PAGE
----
Dorothy Com, or Dot Com to her friends, is the character at the forefront of a new online safety resource created by children for children. Dot Come Digital is the product of a unique partnership between Essex Police, Dot Com Children’s Foundation and technology company DataArt a gold affliate partner of Microsoft.
It aims to educate children to help prevent them becoming victims of crime online through digital threats including online grooming, radicalisation, exploitation and bullying. It also aims to prevent young people being recruited by criminals to commit offences and helps identify children who may be at risk of offline threats.
Dot Com Digital is based on the tried and tested Dot Com education programme which has been used in primary schools for more than 15 years. The programme helps children learn how to manage risks and empowers them to ask for help if they are frightened or worried. Since it began, the Dot Com programme has been delivered by teachers to nearly a million children across England and Wales.
Developed with the ideas of a group of school children from Essex, Dot Com Digital aims to speak to children aged four to 11 in their own language using cartoon friend Dot Com and an online journal which children complete after each lesson. Each child has their own login to their digital journal and cutting-edge technology tools will help flag up those who might need more help and support. Children can also use the Dot Com character to ask the teacher for a ‘Dot Com Minute’ to discuss any worries or concerns they might have.
Features of the resource
- Digital story experiences and cartoons to enrich the experience for children
- Each child will have their own login and online journal account
- The children will create their own individual avatars for the journal
- Tried and tested education programmes that will give children the skills to understand bullying, online and offline grooming, and when to confidently ask for help
Benefits of the resource
- Develop children’s emotional vocabulary and emphasise that it is safe and appropriate to speak up when they are uncomfortable or scared
- Teach children to recognise their own body’s danger signs and how to ask for help
- Help children to recognise bullying behaviour and deal with it
- Help children to understand grooming behaviour and the pattern that it follows
- Help children understand how social media and online can be used for crime
- Support children in understanding and manage their feelings such as anger
In 2018, the then Chief Constable of Essex, Stephen Kavanagh, in partnership with BT initiated a ‘hothouse event’ with a broad agenda of identifying innovative ways to tackle the national digital threat. There was a desire to build collaborative projects with not only statutory partners, but commercial companies too. It was recognised that no single agency can tackle current online threats, and that it was essential to move beyond traditional practices and to evolve at a rate more in line with developing technology being used to target children for criminal activity.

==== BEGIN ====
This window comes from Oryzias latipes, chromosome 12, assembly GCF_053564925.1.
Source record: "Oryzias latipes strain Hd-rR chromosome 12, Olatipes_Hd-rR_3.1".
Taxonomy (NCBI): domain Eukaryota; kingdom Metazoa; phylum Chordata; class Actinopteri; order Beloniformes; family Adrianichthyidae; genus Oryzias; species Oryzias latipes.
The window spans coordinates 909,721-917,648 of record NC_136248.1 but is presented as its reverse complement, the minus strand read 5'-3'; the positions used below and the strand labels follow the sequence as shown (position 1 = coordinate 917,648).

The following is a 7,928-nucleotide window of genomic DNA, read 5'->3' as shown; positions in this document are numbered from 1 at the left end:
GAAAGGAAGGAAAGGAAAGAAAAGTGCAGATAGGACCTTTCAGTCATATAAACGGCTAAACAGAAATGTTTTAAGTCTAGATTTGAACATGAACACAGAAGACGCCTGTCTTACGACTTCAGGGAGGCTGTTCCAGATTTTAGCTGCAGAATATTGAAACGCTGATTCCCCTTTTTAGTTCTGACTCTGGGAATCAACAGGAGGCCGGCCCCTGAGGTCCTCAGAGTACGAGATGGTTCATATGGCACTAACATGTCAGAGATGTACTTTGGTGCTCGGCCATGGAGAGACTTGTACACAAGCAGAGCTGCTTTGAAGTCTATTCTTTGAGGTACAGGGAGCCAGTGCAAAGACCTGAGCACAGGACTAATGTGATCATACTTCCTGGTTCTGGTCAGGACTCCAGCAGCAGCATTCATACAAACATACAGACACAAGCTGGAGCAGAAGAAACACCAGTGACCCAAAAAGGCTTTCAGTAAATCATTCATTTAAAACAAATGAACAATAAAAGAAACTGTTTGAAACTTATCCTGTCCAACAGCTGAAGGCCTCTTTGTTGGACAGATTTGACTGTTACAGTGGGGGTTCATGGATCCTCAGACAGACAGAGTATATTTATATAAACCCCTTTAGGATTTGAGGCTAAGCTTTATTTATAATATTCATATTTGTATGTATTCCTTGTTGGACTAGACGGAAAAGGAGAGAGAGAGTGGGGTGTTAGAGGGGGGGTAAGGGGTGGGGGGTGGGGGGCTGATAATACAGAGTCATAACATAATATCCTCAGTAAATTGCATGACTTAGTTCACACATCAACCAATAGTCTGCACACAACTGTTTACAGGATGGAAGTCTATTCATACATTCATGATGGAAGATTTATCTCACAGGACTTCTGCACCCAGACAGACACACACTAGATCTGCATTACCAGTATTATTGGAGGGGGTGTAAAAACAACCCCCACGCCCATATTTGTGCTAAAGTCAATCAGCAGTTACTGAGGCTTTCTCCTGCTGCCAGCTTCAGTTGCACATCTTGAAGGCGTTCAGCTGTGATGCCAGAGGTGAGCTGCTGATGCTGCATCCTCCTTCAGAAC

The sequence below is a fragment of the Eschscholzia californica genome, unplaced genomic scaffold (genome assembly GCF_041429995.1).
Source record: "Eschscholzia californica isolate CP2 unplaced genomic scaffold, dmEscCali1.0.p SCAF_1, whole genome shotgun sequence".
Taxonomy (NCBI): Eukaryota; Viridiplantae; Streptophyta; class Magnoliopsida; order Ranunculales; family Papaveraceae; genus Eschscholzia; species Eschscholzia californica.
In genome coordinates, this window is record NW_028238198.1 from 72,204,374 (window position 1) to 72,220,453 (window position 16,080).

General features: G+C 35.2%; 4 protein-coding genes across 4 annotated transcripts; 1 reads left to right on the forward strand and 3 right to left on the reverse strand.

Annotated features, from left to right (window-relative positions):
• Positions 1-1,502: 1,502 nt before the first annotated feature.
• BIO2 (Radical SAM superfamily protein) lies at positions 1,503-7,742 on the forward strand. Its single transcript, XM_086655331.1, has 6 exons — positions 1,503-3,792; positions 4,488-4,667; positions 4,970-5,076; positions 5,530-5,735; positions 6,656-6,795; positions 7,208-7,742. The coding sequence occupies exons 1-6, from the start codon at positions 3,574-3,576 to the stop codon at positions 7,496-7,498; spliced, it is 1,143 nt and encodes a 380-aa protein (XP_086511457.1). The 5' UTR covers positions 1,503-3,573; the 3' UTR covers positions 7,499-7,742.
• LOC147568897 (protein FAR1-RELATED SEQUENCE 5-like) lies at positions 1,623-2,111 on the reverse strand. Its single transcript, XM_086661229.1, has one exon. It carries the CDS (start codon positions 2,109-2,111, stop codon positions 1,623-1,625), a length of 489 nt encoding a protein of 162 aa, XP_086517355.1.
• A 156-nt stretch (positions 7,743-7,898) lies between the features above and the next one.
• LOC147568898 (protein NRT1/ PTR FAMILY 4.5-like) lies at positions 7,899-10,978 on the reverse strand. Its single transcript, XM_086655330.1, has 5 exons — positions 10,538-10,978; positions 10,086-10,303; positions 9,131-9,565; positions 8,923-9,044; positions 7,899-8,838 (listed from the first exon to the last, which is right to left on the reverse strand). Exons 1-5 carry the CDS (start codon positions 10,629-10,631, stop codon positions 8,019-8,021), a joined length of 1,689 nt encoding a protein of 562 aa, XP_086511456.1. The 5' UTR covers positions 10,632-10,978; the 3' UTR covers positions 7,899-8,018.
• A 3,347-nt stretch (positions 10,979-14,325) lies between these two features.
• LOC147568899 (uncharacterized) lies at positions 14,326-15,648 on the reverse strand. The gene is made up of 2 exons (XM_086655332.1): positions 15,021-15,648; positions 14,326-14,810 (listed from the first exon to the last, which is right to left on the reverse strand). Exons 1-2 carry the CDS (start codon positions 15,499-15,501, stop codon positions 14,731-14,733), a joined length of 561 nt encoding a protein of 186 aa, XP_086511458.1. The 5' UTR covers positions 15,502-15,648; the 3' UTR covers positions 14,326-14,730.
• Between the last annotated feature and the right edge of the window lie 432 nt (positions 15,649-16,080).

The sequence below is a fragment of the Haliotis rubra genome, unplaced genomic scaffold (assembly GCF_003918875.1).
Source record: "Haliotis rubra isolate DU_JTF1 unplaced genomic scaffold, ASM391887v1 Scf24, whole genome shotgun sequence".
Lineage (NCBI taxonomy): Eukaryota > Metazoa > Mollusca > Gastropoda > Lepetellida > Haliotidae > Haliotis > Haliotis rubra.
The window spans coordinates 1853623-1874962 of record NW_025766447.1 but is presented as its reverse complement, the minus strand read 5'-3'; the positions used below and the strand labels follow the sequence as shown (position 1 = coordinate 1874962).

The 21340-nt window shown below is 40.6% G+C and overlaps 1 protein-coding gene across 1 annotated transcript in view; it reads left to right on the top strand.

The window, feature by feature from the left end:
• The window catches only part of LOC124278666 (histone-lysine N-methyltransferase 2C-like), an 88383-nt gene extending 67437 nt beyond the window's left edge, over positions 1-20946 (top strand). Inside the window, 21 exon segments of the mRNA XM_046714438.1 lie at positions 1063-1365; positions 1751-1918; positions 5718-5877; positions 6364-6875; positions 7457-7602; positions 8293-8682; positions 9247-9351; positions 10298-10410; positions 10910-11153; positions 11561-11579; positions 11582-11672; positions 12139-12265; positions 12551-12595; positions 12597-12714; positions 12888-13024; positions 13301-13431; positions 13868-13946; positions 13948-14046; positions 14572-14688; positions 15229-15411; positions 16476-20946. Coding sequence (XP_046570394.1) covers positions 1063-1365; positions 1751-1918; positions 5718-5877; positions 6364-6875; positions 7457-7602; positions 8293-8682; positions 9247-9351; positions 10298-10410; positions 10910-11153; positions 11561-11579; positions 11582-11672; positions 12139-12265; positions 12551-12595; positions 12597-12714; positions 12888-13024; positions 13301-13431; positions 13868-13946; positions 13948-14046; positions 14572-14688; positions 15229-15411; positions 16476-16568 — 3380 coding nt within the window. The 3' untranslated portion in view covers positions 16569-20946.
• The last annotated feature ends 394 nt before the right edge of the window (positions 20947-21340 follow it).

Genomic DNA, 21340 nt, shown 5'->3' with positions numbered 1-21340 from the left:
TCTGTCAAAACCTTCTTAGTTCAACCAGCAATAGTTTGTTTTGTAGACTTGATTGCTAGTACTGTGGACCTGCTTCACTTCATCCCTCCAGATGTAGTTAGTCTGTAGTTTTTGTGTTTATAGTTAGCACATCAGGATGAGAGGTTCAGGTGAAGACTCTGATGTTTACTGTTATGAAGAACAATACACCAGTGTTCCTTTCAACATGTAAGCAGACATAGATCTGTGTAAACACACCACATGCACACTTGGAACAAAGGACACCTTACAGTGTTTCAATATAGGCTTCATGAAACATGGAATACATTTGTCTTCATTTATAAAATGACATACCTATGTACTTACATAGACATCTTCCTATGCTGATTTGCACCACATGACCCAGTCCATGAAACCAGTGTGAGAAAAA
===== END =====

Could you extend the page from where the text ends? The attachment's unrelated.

The partnership is now led by the current Chief Constable of Essex, BJ Harrington and supported by Chief Constable Carl Foulkes, who holds a Digital Policing Portfolio for the National Police Chief Council (NPCC). A working group has been formed and Microsoft along with affiliate partners DataArt and Dot Com Digital will be creating the online resource as part of their corporate social responsibility strategies. It will be hosted by Microsoft free of charge on the secure Azure platform.
The Dot Com learning programme was created by Sharon Doughty a former news presenter and crime reporter who worked at the BBC, Sky News and ITV with her husband Neil Evans, a former Metropolitan Police Officer. The programme was endorsed by the Secretary of State for Education in 2010 and has been supported by the police nationally since 2002. It was first created in partnership with the Metropolitan Police as a way to communicate safety messages to children and to give pupils a way to speak up about issues which frightened them. Sharon Doughty was a victim of violence and abuse in her childhood and wanted to use her own journalistic skills to help protect children and prevent them being harmed.
The pilot will be launched in June 2019 to six to twelve schools across the UK. This will include 45 year six pupils from Holy Cross School in Thurrock, who attended a workshop in June 2018 hosted by Microsoft at the company headquarters in Paddington where initial research for the digital programme began.
Technology consultancy DataArt, which designs custom software solutions, is building the Dot Com Digital online journal, based on research and workshops conducted with children by Essex Police and the Dot Com Children’s Foundation. Microsoft is contributing free hosting of the product on the Azure cloud.
Fully funded by the partnership, the resource will be launched on 24 October 2019 as a nationally available product, free for schools to use. Training will also be available at no cost.